Posted: 16/02/2008 11:59:24
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who do you contact to get in rachel wood,i saw the sign there but strangley enouth i didnt have a pen with me to write details down(have to start carrying one) and is it true you have to be a member of a recognised caving club to get in.

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AR

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Location: Knot far from Knotlow in the middle of the Peak District

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Triangular Launder
Posted: 16/02/2008 12:03:31
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JohnnearCfon wrote:

How was it held upright? That isn't obvious in the photos (at least not to me anyway).


It looks like it's just been dropped into a shallow scrape and wedged with the odd rock where needed - if the floor's soft enough you could maybe get away with just dragging a mattock to cut it. I agree that it does have a very temporary look about it, either until something more substantial can be put in or to channel water way from a trial that may end up being backfilled if it doesn't prove worthwhile.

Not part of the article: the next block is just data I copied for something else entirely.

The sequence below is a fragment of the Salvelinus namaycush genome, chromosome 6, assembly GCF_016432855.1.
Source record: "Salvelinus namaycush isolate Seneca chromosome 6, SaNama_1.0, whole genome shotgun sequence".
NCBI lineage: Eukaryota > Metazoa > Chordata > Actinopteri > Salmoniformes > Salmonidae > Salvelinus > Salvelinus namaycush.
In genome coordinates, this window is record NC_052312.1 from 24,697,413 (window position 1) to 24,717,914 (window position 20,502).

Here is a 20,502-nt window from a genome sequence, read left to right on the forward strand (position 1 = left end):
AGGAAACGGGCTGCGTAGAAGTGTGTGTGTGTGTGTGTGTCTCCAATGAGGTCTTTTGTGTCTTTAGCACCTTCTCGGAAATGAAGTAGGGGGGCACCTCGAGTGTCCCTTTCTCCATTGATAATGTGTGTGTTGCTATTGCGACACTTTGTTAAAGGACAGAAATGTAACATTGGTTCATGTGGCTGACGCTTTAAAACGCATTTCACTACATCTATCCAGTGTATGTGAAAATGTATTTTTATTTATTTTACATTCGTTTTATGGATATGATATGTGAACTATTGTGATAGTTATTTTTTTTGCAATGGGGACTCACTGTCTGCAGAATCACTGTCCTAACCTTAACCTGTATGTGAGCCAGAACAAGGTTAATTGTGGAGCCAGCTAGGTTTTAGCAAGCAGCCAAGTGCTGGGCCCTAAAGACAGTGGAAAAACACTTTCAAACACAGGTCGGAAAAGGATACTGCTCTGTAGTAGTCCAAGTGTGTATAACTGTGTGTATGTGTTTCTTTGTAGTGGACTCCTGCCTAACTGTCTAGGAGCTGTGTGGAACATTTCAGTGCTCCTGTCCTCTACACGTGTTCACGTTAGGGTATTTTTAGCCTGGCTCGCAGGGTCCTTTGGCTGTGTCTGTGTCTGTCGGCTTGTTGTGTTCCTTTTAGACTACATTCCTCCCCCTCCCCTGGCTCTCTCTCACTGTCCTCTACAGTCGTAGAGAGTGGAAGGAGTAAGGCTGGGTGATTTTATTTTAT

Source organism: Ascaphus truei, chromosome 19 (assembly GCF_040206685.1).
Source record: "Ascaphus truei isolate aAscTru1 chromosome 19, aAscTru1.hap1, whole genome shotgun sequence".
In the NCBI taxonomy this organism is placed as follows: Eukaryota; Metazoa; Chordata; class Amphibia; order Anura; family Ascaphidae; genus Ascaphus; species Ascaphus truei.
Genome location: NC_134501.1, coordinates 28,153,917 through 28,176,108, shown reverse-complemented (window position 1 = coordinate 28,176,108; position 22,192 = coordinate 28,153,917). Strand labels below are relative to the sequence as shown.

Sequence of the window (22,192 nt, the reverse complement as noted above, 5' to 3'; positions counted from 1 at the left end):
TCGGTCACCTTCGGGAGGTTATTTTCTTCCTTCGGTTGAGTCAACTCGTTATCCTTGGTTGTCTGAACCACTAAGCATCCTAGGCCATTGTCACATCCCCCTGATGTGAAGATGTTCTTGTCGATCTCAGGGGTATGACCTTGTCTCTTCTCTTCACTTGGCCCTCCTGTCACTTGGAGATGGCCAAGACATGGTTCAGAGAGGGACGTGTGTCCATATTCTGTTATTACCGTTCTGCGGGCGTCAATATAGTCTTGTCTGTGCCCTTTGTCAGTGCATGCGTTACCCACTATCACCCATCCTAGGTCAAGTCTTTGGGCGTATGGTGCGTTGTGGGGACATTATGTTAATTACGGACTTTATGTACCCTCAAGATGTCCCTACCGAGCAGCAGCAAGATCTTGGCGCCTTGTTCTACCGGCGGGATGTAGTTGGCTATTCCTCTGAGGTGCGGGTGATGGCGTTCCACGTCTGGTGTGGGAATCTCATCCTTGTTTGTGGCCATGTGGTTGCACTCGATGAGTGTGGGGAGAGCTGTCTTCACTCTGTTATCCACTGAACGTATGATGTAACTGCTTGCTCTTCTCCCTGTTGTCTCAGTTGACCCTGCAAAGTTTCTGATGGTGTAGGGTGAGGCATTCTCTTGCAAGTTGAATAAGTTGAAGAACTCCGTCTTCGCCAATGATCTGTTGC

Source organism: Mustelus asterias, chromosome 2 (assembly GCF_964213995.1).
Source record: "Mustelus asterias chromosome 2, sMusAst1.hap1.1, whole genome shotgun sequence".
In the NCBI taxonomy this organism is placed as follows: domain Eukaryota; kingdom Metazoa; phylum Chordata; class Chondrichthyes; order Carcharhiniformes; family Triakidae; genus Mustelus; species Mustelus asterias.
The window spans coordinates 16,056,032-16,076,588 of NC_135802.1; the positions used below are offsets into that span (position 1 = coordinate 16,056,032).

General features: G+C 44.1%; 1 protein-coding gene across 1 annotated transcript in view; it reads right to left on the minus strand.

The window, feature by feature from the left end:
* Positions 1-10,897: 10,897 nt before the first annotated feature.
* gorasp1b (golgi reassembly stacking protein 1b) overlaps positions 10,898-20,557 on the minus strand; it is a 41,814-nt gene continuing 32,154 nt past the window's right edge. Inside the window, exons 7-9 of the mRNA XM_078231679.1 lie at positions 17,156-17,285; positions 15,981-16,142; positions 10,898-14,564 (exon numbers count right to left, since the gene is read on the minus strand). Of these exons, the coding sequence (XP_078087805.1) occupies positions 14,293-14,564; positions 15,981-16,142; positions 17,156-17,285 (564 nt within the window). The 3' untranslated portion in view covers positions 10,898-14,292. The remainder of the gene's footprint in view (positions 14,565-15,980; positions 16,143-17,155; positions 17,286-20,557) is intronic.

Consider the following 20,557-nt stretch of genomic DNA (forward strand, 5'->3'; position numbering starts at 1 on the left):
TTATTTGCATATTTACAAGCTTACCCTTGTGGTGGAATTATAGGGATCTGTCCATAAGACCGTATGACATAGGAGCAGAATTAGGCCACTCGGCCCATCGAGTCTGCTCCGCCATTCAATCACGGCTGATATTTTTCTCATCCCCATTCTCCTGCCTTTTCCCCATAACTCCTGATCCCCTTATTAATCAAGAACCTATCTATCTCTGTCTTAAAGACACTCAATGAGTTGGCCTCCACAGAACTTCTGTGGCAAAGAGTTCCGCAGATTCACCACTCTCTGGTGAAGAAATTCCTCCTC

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Captain Scarlet

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Triangular Launder
Posted: 16/02/2008 18:16:47
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bograt wrote:

who do you contact to get in rachel wood,i saw the sign there but strangley enouth i didnt have a pen with me to write details down(have to start carrying one) and is it true you have to be a member of a recognised caving club to get in.